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Kevin Gosztola reviews “If Beale Street Could Talk,” which won an Independent Spirit Award for Best Feature the night before the Oscars. He offers some commentary on why the Academy of Motion Picture Arts & Sciences did not nominate the film for “Best Picture.”
The aesthetic of a Barry Jenkins film is rather poetic. Deliberate framing and lingering shots center the emotions of black characters. Frequently main characters look directly into the camera, baring their sadness or bittersweet joy. Their faces tell a story of perseverance and survival.
For the follow-up to his Oscar-winning film, “Moonlight,” Jenkins adapted James Baldwin’s novel, “If Beale Street Could Talk,” which was set in Harlem in the early 1970s.
It revolves around a young black couple, Fonny (Stephan James) and Tish (KiKi Layne). When Fonny is accused of a rape he did not commit, Tish, who is pregnant, must fight to have him freed from jail before their son is born. She also must convince her family, as well as Fonny’s family, that she is capable of being a mother, since she is 19 years-old, unmarried, and it is far from certain Fonny will be released.
Jenkins opens the film with Tish visiting Fonny to tell him she is pregnant. She shares the news with her family. They celebrate and decide they should invite Fonny’s family to come over as well.
As the film progresses, Jenkins weaves in flashbacks that show us moments leading to when Fonny was arrested while the family, with a bit of assistance from a white lawyer (Finn Wittrock), do what they can to prove Fonny was setup by police.
Poverty worsened considerably for Harlem residents by the 1970s, but that barely impacted the racism of landlords. One of the flashback scenes features Fonny recounting how difficult it is to find an apartment. If they go together, it is not long before it is clear they will be the last to be considered. If Tish goes alone, she may fare better because the landlord will see this as a moment to proposition her.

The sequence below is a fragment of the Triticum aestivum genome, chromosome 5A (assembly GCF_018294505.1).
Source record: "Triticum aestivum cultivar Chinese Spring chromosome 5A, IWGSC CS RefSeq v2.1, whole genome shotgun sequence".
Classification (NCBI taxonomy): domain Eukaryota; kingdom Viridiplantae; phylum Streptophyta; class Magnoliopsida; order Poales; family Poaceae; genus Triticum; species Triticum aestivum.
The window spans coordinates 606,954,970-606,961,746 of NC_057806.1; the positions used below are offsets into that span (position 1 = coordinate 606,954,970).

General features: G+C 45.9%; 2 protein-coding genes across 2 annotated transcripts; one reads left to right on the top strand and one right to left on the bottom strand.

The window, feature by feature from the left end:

Although Jenkins won an Oscar for “Best Picture” for “Moonlight,” “Beale Street” was not nominated. Voters were able to nominate up to ten films, yet there were only eight “Best Picture” nominees from 2018.
The lack of a nomination impacts whether a wide audience sees a critically acclaimed film like “Beale Street.” “Moonlight” grossed $27 million domestically. “Beale Street” has only grossed $13 million, and without a “Best Picture” nod, theatres are not renewing contracts for screening the film throughout the rest of February with other Oscar-nominated films.
Each individual film deserves judgment on its own merits, however, since “Green Book” was nominated for a “Best Picture” Oscar, it is worth pondering what likely made this film more appealing to the Academy of Motion Picture Arts and Sciences.
“Green Book” unfolds in the early 1960s and follows Don Shirley (Mahershala Ali), a gay black classical/jazz pianist, and Tony Vallelonga (Viggo Mortensen), an Italian American bouncer who drives Shirley through the south and is his bodyguard. It was written by Vallelonga’s son and directed by Peter Farrelly. In essence, the narrative is one of friendship between a black and white man transcending racism.
Regardless of intention, the presence of Vallelonga as a white character gives the audience someone who can help Shirley absorb and parry the impacts of oppression. There are no characters to soften the unfolding injustice for Fonny and Tish in “Beale Street.”
In “Beale Street,” poverty and racism make black characters feel powerless to control their destiny, and even the white lawyer cannot perform some swell maneuver that will turn the film into the feel good picture of the year.
Black characters reveal how terrified they are of what white men can do to them, especially when they have full control over them in jail. Between sequences in the film, photographs depicting the violence of black life during the era appear on screen while Tish narrates. These characters do not have the money Shirley has in “Green Book” to help them manage the rawness of these experiences.
The rise of filmmakers like Jenkins, as well as Steve McQueen and Ava DuVernay, finally give us unapologetic stories that offer us no easy ways to disassociate from the pain, resentment, and suffering of characters. We can either open ourselves to feelings of empathy, or we can close down our minds, like countless generations before us, which relegated black experiences to “race films” or omitted them entirely, preferring to only show them as butlers, maids, or bellhops, who serve white needs.